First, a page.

(Way back when, I went through all the Netflix prize papers. I’m now (very slowly) trying to clean up my notes and put them online. Eventually, I hope to have a more integrated tutorial, but here’s a rough draft for now.) This is a summary of Bell and ... [Read more...]

### Layman’s Introduction to Measure Theory

March 13, 2011 |

Measure theory studies ways of generalizing the notions of length/area/volume. Even in 2 dimensions, it might not be clear how to measure the area of the following fairly tame shape: much less the “area” of even weirder shapes in higher dimensions or different spaces entirely. For example, suppose you ... [Read more...]

### Netflix Prize Summary: Factorization Meets the Neighborhood

March 13, 2011 |

(Way back when, I went through all the Netflix prize papers. I’m now (very slowly) trying to clean up my notes and put them online. Eventually, I hope to have a more integrated tutorial, but here’s a rough draft for now.) This is a summary of Koren’s 2008 ... [Read more...]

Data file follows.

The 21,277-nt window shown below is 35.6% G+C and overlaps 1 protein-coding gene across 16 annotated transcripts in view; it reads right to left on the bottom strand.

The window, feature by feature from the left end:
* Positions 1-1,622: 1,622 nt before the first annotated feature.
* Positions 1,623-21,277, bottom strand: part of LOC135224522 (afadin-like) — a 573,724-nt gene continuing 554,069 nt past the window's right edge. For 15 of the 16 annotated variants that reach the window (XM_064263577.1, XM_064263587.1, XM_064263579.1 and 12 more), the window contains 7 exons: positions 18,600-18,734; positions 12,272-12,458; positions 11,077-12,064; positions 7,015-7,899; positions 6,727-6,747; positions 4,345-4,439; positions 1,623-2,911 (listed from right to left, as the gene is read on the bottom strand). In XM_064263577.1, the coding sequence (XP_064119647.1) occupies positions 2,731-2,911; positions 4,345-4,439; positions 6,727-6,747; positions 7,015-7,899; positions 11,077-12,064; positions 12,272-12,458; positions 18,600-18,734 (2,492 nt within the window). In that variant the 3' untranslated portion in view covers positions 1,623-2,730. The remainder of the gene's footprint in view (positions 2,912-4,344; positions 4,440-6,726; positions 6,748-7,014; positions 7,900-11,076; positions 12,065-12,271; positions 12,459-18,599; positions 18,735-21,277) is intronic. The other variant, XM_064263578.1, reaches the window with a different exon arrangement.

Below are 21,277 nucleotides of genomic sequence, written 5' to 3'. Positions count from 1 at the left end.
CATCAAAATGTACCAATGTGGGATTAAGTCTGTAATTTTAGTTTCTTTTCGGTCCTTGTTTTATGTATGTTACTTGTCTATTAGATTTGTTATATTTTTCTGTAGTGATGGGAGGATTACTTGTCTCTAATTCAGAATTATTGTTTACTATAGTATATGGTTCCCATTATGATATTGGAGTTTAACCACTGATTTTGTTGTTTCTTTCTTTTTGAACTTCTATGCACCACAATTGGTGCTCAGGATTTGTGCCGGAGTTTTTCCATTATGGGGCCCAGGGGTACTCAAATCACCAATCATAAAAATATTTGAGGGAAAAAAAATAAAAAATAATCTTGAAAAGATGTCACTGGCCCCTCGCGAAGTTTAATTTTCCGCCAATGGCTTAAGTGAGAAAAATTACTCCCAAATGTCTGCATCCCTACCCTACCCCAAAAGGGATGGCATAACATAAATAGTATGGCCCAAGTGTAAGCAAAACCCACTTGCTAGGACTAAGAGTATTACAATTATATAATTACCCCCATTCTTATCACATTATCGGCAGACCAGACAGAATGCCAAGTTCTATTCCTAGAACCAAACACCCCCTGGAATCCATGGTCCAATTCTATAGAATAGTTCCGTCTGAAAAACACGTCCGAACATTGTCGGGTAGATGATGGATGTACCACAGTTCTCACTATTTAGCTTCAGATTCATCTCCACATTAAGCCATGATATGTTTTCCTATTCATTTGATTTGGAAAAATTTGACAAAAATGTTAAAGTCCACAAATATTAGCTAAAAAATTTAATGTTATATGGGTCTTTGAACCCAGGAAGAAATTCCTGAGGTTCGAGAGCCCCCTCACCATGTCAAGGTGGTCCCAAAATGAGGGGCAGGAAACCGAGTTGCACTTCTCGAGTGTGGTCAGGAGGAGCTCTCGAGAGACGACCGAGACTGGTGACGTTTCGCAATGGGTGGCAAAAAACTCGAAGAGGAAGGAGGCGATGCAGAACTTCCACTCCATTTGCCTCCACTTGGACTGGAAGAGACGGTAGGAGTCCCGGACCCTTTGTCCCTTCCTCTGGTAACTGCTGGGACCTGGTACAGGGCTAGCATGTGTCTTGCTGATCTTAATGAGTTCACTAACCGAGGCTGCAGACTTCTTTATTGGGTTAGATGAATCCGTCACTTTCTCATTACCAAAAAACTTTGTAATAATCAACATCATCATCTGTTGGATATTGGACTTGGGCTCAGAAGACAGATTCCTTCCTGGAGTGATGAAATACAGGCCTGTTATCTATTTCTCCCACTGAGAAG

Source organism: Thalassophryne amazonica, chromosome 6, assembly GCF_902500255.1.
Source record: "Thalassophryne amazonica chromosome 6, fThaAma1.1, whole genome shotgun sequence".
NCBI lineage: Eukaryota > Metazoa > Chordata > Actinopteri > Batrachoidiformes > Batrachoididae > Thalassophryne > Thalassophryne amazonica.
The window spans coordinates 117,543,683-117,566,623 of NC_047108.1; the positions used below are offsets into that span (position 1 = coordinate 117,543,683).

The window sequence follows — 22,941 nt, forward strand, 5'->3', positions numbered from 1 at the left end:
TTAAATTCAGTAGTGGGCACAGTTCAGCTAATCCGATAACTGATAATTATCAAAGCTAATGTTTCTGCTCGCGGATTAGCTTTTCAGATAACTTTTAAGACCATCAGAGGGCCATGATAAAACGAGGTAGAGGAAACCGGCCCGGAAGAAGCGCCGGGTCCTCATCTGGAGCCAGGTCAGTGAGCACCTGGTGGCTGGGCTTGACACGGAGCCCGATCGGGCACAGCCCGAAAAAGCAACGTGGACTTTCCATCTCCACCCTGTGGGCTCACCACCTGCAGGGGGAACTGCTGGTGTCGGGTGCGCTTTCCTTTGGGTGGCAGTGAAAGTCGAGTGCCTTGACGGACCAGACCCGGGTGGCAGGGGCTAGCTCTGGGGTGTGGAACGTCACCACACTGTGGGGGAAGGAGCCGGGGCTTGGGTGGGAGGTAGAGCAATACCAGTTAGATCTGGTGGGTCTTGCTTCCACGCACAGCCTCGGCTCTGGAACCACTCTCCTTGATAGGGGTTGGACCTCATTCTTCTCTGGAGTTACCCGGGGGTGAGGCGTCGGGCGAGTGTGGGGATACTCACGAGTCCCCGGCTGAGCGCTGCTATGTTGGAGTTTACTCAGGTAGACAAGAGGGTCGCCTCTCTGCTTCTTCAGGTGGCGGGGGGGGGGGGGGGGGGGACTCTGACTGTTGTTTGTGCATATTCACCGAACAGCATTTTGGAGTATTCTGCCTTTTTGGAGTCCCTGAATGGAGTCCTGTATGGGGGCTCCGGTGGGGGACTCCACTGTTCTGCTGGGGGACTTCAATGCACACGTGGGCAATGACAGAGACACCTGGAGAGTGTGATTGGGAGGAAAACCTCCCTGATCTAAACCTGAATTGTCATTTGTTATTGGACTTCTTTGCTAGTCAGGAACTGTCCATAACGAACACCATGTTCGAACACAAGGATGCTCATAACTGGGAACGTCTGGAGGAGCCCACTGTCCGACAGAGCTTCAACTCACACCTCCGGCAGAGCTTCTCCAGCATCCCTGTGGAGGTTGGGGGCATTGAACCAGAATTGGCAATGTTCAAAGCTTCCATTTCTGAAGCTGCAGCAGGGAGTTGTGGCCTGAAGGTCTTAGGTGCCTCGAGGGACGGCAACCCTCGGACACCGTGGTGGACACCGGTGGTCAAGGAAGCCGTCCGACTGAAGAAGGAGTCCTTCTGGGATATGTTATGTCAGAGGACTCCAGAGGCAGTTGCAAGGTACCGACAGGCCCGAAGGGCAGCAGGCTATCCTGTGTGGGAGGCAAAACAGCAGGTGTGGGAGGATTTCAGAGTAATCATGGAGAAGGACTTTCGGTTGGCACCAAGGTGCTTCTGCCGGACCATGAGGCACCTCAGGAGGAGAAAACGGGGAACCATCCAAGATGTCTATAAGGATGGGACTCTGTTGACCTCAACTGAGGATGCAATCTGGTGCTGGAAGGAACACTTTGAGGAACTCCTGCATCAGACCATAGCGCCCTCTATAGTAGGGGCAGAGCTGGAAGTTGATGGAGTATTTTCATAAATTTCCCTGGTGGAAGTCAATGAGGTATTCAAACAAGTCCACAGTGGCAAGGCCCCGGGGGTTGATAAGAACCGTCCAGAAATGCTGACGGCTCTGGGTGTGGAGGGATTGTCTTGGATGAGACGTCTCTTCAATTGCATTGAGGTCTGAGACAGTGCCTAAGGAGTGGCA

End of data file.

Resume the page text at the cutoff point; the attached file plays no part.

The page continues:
### Layman’s Introduction to Random Forests

March 13, 2011 |

Suppose you’re very indecisive, so whenever you want to watch a movie, you ask your friend Willow if she thinks you’ll like it. In order to answer, Willow first needs to figure out what movies you like, so you give her a bunch of movies and tell her ... [Read more...]

### Prime Numbers and the Riemann Zeta Function

March 13, 2011 |

Lots of people know that the Riemann Hypothesis has something to do with prime numbers, but most introductions fail to say what or why. I’ll try to give one angle of explanation. Layman’s Terms Suppose you have a bunch of friends, each with an instrument that plays at ... [Read more...]

### Item-to-Item Collaborative Filtering with Amazon’s Recommendation System

February 14, 2011 |

Introduction In making its product recommendations, Amazon makes heavy use of an item-to-item collaborative filtering approach. This essentially means that for each item X, Amazon builds a neighborhood of related items S(X); whenever you buy/look at an item, Amazon then recommends you items from that item’s neighborhood. ... [Read more...]